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The Creative Weekender: Get Your History Reading On! Have An Amazing Weekend!

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With spring finally here, I think many of us feel a renewed energy and once again a fresh start is needed. I started thinking this past week why do so many “successful” people read?

We hear it all the time how business leaders, authors, other artists are avid readers. The one simple explanation is reading makes us learn and lifelong learning is the true key to success. So for this Creative Weekender post, I thought why not keep it simple and get out a list of books!

Creativity doesn’t exist in a vacuum and neither do ideas and thoughts we can learn from. I’ll put a different spin on this list and dive into nothing but history. So here is a short list of some great reads you can start this weekend! 

I’m a lifelong student of history. I think if more people learned from the past, our future will be bright. With that, let’s get into these five reads:

  1. The First World War by John Keegan. This is a detailed account of the true first modern war. The conflict served as a turning point in human history and we still feel the repercussions to this day.  Although I studied this period in college, I still gain valuable insight from Keegan’s work. A true master of military history.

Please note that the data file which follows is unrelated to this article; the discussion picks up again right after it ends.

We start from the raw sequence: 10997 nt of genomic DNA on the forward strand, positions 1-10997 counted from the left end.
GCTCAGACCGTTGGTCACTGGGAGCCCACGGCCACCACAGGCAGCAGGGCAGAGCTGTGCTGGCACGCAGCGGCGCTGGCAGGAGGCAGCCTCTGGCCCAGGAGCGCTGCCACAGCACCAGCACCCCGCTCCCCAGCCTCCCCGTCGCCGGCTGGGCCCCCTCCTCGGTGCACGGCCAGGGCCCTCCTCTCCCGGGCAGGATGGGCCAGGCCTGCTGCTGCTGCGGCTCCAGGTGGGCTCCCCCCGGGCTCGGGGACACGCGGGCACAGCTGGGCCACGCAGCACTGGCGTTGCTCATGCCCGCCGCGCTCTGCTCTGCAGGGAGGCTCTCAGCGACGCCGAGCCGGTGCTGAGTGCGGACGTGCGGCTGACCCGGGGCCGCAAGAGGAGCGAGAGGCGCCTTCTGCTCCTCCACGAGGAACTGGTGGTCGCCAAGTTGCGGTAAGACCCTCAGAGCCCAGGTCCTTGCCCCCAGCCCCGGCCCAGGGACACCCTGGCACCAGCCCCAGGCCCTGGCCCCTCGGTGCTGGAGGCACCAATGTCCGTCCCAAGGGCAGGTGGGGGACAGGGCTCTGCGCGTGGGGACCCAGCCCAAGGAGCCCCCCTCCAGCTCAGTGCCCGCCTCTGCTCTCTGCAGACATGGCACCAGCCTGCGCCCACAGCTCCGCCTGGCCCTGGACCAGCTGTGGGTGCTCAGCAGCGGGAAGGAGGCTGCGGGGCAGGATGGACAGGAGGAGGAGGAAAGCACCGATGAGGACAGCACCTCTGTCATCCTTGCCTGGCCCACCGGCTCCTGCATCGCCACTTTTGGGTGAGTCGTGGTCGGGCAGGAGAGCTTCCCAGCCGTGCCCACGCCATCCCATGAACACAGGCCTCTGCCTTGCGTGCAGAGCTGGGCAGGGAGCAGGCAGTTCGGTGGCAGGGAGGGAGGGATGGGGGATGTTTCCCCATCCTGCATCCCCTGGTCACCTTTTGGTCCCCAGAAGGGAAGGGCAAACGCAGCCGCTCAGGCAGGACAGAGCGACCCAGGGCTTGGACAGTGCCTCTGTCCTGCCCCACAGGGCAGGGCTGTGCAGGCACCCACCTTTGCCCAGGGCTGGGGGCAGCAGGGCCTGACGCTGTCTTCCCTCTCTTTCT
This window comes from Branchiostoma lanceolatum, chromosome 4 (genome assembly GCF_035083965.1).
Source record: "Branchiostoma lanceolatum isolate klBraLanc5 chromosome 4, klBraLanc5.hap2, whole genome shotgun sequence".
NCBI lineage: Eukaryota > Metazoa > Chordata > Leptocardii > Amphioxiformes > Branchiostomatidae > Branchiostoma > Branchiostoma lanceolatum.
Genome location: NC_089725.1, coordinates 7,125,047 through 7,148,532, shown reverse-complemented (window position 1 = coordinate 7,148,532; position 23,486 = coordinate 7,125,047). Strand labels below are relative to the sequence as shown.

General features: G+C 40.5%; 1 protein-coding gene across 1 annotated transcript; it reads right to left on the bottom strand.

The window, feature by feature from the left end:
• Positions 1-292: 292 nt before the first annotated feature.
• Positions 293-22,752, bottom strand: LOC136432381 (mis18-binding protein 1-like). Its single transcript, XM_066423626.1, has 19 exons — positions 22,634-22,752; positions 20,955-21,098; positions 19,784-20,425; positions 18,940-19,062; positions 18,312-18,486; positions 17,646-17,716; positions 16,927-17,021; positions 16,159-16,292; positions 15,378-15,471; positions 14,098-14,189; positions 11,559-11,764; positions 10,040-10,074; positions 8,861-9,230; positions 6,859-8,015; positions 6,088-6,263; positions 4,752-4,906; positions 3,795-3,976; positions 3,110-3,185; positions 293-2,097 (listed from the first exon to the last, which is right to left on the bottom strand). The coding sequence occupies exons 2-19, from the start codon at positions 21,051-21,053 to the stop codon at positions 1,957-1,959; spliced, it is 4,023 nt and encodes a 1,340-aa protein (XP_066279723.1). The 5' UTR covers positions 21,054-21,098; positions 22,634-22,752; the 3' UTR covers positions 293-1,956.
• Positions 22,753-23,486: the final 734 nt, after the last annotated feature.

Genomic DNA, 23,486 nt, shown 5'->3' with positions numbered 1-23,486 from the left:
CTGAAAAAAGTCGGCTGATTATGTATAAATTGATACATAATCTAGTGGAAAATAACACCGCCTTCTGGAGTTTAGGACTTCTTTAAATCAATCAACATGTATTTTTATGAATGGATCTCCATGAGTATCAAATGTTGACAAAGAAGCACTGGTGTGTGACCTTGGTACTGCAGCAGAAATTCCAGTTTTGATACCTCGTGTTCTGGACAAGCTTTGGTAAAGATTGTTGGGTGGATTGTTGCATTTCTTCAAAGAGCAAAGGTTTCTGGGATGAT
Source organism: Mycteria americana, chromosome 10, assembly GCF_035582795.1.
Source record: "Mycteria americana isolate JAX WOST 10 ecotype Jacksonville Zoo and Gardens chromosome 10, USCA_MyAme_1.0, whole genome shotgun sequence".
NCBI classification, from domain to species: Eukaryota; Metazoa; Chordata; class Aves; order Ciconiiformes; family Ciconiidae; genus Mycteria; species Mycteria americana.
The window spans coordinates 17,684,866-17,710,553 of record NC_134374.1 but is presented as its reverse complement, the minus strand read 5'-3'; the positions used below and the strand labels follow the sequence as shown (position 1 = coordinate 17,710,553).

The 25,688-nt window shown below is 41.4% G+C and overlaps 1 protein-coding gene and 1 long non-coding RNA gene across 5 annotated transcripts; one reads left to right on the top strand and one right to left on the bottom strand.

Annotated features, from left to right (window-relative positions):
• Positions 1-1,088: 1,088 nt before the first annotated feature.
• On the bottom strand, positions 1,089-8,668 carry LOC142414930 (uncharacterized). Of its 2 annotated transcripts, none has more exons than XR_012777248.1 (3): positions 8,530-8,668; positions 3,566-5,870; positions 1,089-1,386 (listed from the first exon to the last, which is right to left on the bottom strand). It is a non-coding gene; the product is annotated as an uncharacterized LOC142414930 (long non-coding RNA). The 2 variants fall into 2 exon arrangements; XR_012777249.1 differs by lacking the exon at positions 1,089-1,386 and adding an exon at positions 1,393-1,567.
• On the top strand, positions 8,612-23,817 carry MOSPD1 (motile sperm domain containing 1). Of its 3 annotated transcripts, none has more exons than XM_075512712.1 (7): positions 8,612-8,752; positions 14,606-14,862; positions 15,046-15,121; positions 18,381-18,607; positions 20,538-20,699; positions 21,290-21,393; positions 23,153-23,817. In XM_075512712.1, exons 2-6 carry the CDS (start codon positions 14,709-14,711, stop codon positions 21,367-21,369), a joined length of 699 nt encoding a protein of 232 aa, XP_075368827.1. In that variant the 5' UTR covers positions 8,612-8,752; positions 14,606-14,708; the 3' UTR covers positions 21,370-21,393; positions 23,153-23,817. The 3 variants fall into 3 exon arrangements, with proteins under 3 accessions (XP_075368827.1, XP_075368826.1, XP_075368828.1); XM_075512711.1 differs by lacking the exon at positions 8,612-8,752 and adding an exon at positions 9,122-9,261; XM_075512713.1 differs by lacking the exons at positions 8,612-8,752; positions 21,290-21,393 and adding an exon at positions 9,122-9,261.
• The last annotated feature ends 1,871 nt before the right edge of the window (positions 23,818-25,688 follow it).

2. American Sphinx: The Character of Thomas Jefferson, by Joseph J. Ellis. All I have to say is learn about Jefferson. A quiet man who preferred speaking through his writing rather than his speech. Ellis gives us insight into the mind of the author of the Constitution. I think this book is even more relevant today.
  3. Willie Mays: The Life, the Legend by James S. Hirsch. I love baseball, especially the history of baseball. While it’s hard to argue against Babe Ruth being the best ever, Willie Mays makes a damn good case. Even if you’re not a baseball or sports fan, I think you will find the story of Mays’ inspiring and insightful.
  4. The Coldest Winter: America and the Korean War by David Halberstam. This book is one of the best pieces of military history I’ve read. What’s more, the history of the Korean War is more relevant today than ever before. This is a thick one, but well worth the time.
  5. Brunelleschi’s Dome: How a Renaissance Genius Reinvented Architecture by Ross King. I was skeptical of reading this at first as I’m not really interested in architecture. Yet, I was pleasantly surprised. King eloquently intertwines social and political fact of Renaissance Florence into a story of one man’s work. An inspirational account of how sheer ambition and belief in one’s abilities overcomes seemingly impossible challenges.

 

Reading

A Weekend of Reading Is Good For You. Seriously.

When I was a kid, the thought of sitting around reading was not appealing. In fact, I dreaded it. As I’ve matured…(chuckle)…I’ve realized the benefit of reading.  There is nothing like it.

In fact, it’s a healthy, educational, inspirational creative habit. What could be better?

So sit back, pick up a book or Kindle and get your read on this weekend! Have a great weekend!

 

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